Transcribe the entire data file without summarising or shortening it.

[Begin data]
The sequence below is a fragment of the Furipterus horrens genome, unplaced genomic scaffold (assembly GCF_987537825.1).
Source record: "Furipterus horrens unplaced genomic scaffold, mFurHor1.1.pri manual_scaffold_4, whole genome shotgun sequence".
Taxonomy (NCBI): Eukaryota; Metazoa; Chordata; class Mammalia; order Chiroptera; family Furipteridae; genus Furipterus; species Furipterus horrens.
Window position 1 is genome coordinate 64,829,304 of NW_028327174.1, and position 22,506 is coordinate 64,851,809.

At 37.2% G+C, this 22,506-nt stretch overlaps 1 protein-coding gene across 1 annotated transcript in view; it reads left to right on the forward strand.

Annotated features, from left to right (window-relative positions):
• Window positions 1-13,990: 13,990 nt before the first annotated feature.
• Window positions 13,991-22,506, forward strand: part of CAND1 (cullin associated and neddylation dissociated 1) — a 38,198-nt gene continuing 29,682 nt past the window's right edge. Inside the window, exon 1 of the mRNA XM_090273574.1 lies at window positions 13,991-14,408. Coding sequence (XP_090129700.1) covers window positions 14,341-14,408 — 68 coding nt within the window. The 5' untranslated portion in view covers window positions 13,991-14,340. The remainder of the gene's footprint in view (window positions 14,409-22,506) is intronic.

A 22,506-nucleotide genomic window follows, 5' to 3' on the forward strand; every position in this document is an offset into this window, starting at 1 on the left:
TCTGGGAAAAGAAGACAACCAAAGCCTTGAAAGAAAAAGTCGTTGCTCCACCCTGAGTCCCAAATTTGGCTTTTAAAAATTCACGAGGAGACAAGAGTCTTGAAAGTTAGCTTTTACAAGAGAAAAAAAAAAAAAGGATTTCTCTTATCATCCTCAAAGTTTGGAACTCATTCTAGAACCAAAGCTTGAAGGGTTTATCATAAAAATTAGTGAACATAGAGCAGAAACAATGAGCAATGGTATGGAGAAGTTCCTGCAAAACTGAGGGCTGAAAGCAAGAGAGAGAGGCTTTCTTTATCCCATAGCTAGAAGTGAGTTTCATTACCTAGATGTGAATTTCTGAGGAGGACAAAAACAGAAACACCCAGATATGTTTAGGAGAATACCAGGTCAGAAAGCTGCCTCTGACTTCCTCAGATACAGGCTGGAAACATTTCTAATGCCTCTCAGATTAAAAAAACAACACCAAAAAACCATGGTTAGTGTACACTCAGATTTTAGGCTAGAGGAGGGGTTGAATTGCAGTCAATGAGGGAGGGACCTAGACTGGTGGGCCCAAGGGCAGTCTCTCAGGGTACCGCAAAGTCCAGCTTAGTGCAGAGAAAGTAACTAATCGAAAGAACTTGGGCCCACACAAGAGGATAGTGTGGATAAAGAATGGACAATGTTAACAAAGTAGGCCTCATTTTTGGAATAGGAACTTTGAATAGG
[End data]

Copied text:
The sequence below is a fragment of the Furipterus horrens genome, unplaced genomic scaffold (assembly GCF_987537825.1).
Source record: "Furipterus horrens unplaced genomic scaffold, mFurHor1.1.pri manual_scaffold_4, whole genome shotgun sequence".
Taxonomy (NCBI): Eukaryota; Metazoa; Chordata; class Mammalia; order Chiroptera; family Furipteridae; genus Furipterus; species Furipterus horrens.
Window position 1 is genome coordinate 64,829,304 of NW_028327174.1, and position 22,506 is coordinate 64,851,809.

At 37.2% G+C, this 22,506-nt stretch overlaps 1 protein-coding gene across 1 annotated transcript in view; it reads left to right on the forward strand.

Annotated features, from left to right (window-relative positions):
• Window positions 1-13,990: 13,990 nt before the first annotated feature.
• Window positions 13,991-22,506, forward strand: part of CAND1 (cullin associated and neddylation dissociated 1) — a 38,198-nt gene continuing 29,682 nt past the window's right edge. Inside the window, exon 1 of the mRNA XM_090273574.1 lies at window positions 13,991-14,408. Coding sequence (XP_090129700.1) covers window positions 14,341-14,408 — 68 coding nt within the window. The 5' untranslated portion in view covers window positions 13,991-14,340. The remainder of the gene's footprint in view (window positions 14,409-22,506) is intronic.

A 22,506-nucleotide genomic window follows, 5' to 3' on the forward strand; every position in this document is an offset into this window, starting at 1 on the left:
TCTGGGAAAAGAAGACAACCAAAGCCTTGAAAGAAAAAGTCGTTGCTCCACCCTGAGTCCCAAATTTGGCTTTTAAAAATTCACGAGGAGACAAGAGTCTTGAAAGTTAGCTTTTACAAGAGAAAAAAAAAAAAAGGATTTCTCTTATCATCCTCAAAGTTTGGAACTCATTCTAGAACCAAAGCTTGAAGGGTTTATCATAAAAATTAGTGAACATAGAGCAGAAACAATGAGCAATGGTATGGAGAAGTTCCTGCAAAACTGAGGGCTGAAAGCAAGAGAGAGAGGCTTTCTTTATCCCATAGCTAGAAGTGAGTTTCATTACCTAGATGTGAATTTCTGAGGAGGACAAAAACAGAAACACCCAGATATGTTTAGGAGAATACCAGGTCAGAAAGCTGCCTCTGACTTCCTCAGATACAGGCTGGAAACATTTCTAATGCCTCTCAGATTAAAAAAACAACACCAAAAAACCATGGTTAGTGTACACTCAGATTTTAGGCTAGAGGAGGGGTTGAATTGCAGTCAATGAGGGAGGGACCTAGACTGGTGGGCCCAAGGGCAGTCTCTCAGGGTACCGCAAAGTCCAGCTTAGTGCAGAGAAAGTAACTAATCGAAAGAACTTGGGCCCACACAAGAGGATAGTGTGGATAAAGAATGGACAATGTTAACAAAGTAGGCCTCATTTTTGGAATAGGAACTTTGAATAGG